About PPS

About Portsmouth Public Schools
Portsmouth Public Schools (PPS) is made up of 23 schools and centers (three high schools, three middle schools, 13 elementary schools, three preschool centers and an alternative education center). The division has roughly 13,000 students enrolled throughout the city, and PPS has approximately 2,100 staff members working each day.

Learn more about the many programs and initiatives the division provides to PPS students in this year's annual report.

Mission Statement
The mission of Portsmouth Public Schools is to engage all students in learning that will foster academic excellence and responsible citizenship.

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A History of Portsmouth Public Schools
The present public school system of Portsmouth came into being as the result of an act of the General Assembly, 1869-1870.  Prior to this time, however, a system of primary schools had been established in the City as a result of an act of the General Assembly in 1846.  This act established a system of “free education for all classes,” but required the assent of two-thirds of the electorate of a county or city before it could be put into effect.

In 1848, Portsmouth took advantage of this act by organizing a system of public education and electing a Board, which was given entire control of its affairs. The members of this first School Board were: Captain Samuel Watts, William Cocke, Stephen Cowley, George Chambers, Henry Phillips, Joseph Porter and Robert Scott.  Most of these men who comprised this board were prominent in the business, social and civic life of the City. The Reverend Dr. Thomas Hume, pastor of Court Street Baptist Church, was elected superintendent for both Norfolk County and Portsmouth Schools. These schools, like suffrage, were open to all white citizens under certain conditions.  A small tuition was required of all who were able to pay, the poorer children being cared for by funds received from the sale of the Glebe lands.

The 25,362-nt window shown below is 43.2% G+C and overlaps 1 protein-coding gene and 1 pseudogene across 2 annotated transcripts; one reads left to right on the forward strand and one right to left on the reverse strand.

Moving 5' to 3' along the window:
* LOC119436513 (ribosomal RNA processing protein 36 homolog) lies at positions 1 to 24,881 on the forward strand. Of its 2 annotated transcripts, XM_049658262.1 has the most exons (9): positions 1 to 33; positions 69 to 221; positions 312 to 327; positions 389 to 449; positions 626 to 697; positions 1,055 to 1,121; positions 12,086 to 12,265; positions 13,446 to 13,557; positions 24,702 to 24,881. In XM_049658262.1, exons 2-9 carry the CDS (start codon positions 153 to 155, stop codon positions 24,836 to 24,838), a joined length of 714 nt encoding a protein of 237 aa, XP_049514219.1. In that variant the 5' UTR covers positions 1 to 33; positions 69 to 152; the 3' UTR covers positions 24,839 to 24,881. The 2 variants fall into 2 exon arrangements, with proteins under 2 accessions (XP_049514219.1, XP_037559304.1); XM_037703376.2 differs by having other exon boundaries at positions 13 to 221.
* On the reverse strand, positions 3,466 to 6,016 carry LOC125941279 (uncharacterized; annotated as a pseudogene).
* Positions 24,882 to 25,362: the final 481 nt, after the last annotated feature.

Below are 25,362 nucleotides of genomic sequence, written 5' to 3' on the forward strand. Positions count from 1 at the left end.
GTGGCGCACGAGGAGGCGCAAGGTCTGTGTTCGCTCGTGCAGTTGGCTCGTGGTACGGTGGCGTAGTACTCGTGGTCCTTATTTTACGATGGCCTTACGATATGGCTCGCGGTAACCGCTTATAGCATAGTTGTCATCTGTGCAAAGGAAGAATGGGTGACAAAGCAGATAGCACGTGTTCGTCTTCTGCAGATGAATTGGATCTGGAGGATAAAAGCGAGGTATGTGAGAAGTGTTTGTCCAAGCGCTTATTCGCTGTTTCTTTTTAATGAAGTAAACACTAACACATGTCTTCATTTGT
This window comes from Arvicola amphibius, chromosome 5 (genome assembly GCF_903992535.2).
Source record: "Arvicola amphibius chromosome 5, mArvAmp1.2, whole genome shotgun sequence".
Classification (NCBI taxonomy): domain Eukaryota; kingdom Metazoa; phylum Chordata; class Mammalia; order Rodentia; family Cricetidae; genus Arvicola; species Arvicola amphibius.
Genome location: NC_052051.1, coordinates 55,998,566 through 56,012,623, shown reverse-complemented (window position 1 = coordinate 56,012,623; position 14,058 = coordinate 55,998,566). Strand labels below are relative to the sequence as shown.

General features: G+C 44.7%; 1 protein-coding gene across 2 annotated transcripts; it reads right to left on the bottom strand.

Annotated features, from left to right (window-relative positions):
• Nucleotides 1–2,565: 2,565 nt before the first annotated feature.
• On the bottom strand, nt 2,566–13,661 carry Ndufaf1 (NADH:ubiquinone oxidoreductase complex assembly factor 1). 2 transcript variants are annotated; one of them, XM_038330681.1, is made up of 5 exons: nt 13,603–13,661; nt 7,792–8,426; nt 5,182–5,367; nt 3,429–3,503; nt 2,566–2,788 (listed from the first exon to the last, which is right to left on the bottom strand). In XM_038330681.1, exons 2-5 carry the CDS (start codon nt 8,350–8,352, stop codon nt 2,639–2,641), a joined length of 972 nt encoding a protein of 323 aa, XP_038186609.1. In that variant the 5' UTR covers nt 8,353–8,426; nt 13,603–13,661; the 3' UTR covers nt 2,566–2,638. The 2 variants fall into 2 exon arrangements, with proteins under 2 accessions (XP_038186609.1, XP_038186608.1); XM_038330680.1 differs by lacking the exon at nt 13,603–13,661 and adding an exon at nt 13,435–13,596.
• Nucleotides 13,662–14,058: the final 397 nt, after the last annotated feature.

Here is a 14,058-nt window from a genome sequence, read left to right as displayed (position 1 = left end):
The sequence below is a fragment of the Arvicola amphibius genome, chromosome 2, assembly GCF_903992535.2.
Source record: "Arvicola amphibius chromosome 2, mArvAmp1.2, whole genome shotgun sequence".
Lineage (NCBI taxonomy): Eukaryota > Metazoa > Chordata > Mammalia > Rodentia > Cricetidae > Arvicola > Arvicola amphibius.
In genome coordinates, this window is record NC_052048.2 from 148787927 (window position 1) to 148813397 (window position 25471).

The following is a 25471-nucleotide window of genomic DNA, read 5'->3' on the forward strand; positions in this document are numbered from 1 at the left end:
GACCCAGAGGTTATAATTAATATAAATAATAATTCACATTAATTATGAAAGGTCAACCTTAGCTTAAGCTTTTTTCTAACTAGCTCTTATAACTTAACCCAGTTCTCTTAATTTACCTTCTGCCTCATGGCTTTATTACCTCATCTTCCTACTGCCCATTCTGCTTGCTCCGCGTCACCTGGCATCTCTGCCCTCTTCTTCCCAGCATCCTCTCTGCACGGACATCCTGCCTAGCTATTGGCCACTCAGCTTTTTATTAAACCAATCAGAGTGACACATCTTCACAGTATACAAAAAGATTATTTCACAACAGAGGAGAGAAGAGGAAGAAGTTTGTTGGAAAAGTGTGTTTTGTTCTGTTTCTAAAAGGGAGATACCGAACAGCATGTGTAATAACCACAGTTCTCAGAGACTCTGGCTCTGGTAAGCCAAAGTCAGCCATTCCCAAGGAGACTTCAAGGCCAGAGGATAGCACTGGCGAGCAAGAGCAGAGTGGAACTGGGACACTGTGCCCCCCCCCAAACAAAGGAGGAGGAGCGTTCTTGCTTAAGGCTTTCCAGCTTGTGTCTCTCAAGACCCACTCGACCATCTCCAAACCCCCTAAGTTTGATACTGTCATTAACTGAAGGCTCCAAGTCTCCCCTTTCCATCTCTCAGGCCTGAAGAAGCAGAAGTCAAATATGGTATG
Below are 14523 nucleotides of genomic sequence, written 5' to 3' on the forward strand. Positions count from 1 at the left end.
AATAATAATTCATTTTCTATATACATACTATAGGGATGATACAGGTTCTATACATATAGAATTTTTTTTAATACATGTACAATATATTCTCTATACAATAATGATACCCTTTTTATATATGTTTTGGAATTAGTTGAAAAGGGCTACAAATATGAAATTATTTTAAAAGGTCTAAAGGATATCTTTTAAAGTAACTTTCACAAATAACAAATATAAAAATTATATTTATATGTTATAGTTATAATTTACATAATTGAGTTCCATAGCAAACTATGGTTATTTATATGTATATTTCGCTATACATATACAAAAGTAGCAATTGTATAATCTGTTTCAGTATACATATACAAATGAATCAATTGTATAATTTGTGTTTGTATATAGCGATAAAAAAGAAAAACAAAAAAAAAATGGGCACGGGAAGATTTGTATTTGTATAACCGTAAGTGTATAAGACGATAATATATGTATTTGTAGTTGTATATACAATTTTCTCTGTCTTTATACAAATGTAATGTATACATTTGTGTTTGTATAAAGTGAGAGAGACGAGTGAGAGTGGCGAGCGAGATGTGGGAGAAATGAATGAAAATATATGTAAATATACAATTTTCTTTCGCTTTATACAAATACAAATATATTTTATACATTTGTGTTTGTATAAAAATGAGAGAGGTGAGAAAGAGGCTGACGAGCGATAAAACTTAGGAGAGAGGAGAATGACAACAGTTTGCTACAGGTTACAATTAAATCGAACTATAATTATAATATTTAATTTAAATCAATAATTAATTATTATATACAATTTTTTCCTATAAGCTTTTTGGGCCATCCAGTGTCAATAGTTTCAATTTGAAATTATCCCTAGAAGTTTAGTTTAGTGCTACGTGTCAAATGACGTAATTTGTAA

There were two broad divisions in these schools corresponding somewhat to our present primary and grammar grade departments, with each further divided into male and female sections.  The primary section was taught in the basement of the old Court Street Baptist Church on the same site upon which the present church stands.  The second or grammar grade section was taught in the Masonic Temple, which occupied the site upon which the present Masonic Temple stands.

Superintendent Hume evidently was a progressive educator, as there is a record of his attending the National Teachers’ Meeting in Philadelphia in 1850 in an effort to glean new ideas and to become informed concerning the best practices of the time.

The schools of Norfolk County and Portsmouth were without doubt operated along the most progressive lines of the times, as William Maddox in his book, “The Free School Idea in Virginia Before the Civil War," shares.

"The Free School Systems established in Norfolk, Elizabeth City, Princess Anne, Northampton, King George, Albemarle, Accomac, Washington, Ohio, Kanawha and Jefferson Counties and in the cities of Norfolk, Portsmouth, Fredericksburg and Wheeling were typical of the best American education development of the times.

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